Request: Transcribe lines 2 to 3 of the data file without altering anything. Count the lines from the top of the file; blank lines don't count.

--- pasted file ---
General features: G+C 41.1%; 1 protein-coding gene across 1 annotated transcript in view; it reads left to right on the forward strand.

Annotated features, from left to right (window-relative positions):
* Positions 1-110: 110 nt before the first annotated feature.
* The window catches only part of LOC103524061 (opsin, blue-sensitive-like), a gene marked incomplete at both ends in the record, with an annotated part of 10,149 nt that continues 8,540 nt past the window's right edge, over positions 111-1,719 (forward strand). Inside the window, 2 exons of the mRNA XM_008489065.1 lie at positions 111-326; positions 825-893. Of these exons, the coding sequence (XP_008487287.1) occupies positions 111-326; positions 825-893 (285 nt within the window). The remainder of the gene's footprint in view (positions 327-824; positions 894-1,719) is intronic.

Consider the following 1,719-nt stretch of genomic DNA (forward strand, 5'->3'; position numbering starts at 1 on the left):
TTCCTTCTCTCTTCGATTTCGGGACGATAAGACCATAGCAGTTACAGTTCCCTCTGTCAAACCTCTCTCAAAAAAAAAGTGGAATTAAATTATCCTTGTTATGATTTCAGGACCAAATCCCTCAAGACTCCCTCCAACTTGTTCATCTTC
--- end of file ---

Annotated features, from left to right (window-relative positions):
* Positions 1-110: 110 nt before the first annotated feature.